"The theme of the lecture addresses a question: how can we design spaces in the city which encourage strangers to cooperate? To explore this question, I'll draw on research in the social sciences about cooperation, based on my book, and relate this research to current issues in urban design."
(Harvard Graduate School of Design, 28 February 2012)
"In a brief but suggestive passage from his Ten Books on Architecture, Leone Battista Alberti, the fifteenth-century Renaissance poet, philosopher, and architect, sets public performance into a frame of social exchange. His subject being architecture, he arrives in his eighth book at the point of discussing 'Places for publick Shows.' ...
In placing the Actor within the wider category of public shows, Alberti reminds us of the organic connections among all forms of performance. He is at the opposite pole from Aristotle who considered drama a branch of literary art. What Alberti identifies as Show, Aristotle catalogued as an inferior part of tradegy: spectacle. Alberti's practice coincided with and reinforced the practice of his contemporaries and successors. Until the renaissance, most of these were rhetoricians. Their five parts of rhetoric-the number into which the subject was most frequently divided-included delivery. Here, it would seem, was an opportunity to discuss public performance since delivery concerned the manner of speaking. But quite contrary. Writing on delivery illustrates the conventional and persistent subordination of the event of speaking to the composition of speech. So prevalent was this way of ordering the parts of rhetoric and poetics that rare indeed was the person who conceived of performance as an independent entity."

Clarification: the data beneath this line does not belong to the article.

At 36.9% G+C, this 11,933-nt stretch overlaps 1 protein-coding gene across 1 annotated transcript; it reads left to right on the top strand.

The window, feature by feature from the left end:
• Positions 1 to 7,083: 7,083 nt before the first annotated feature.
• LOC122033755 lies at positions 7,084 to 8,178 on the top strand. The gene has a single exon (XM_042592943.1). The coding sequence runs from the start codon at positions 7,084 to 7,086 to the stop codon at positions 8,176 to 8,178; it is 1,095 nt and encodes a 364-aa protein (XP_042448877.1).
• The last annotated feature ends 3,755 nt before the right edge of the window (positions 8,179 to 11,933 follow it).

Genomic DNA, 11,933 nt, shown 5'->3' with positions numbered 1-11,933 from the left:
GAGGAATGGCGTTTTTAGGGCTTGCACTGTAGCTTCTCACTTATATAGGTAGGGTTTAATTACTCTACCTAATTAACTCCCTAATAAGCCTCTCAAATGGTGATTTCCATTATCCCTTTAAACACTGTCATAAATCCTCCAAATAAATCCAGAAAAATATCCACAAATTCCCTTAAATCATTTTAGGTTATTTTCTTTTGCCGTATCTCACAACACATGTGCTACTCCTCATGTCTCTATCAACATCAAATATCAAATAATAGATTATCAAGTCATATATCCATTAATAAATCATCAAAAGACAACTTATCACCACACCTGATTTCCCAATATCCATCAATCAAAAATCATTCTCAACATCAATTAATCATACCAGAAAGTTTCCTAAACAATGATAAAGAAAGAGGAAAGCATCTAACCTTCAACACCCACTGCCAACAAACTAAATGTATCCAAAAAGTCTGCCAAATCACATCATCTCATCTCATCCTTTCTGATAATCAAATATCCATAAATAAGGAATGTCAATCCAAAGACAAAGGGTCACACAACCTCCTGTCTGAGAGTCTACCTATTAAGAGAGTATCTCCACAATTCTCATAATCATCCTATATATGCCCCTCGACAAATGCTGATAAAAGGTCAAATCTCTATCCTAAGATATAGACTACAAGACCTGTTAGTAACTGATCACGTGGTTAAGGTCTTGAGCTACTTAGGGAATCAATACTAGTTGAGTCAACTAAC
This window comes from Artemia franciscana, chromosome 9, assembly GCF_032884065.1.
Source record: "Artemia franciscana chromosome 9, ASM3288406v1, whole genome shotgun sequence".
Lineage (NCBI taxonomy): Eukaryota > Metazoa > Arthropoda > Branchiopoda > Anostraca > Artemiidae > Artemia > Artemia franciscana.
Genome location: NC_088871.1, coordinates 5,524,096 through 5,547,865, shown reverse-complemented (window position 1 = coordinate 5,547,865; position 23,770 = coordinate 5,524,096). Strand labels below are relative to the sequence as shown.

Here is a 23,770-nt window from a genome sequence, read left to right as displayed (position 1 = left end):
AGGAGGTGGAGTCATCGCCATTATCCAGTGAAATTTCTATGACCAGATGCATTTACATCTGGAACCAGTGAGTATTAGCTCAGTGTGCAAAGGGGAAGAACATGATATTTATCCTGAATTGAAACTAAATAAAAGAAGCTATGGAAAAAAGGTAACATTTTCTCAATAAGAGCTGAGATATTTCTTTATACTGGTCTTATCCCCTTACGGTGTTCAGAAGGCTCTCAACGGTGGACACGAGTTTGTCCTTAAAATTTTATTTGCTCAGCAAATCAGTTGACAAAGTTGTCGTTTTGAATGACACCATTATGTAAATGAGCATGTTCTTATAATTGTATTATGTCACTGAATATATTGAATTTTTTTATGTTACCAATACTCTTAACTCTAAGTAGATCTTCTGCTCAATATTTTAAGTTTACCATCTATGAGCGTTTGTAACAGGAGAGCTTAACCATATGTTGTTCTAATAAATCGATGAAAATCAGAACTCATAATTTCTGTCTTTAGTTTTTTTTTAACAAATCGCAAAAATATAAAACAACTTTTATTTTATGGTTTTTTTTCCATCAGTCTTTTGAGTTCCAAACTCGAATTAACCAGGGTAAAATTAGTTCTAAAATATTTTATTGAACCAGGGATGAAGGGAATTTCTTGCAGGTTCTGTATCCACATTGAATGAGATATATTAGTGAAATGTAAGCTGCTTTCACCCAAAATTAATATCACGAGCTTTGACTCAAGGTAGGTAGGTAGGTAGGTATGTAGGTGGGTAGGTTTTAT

(Bernard Beckerman, 1990)
Beckerman, Bernard. 1990 p.Prologue X. Theatratical Presentation, New York, USA: Routledge.
"While today's mobile communication tools readily connect us to friends and known acquaintances, we lack mobile devices to explore and play with our subtle, yet important, connections to strangers and the unknown - especially the Familiar Strangers whom we regularly see. Will these systems provide a new lens to visualise and navigate our urban spaces? How will these systems provide an interface to strangers and unknown urban settings? What will such devices look like? How will we interact with them? What will they reveal about ourselves and strangers? Will they alter our perception of place? Of the strange and unknown?"
(Eric Paulos and Elizabeth Goodman)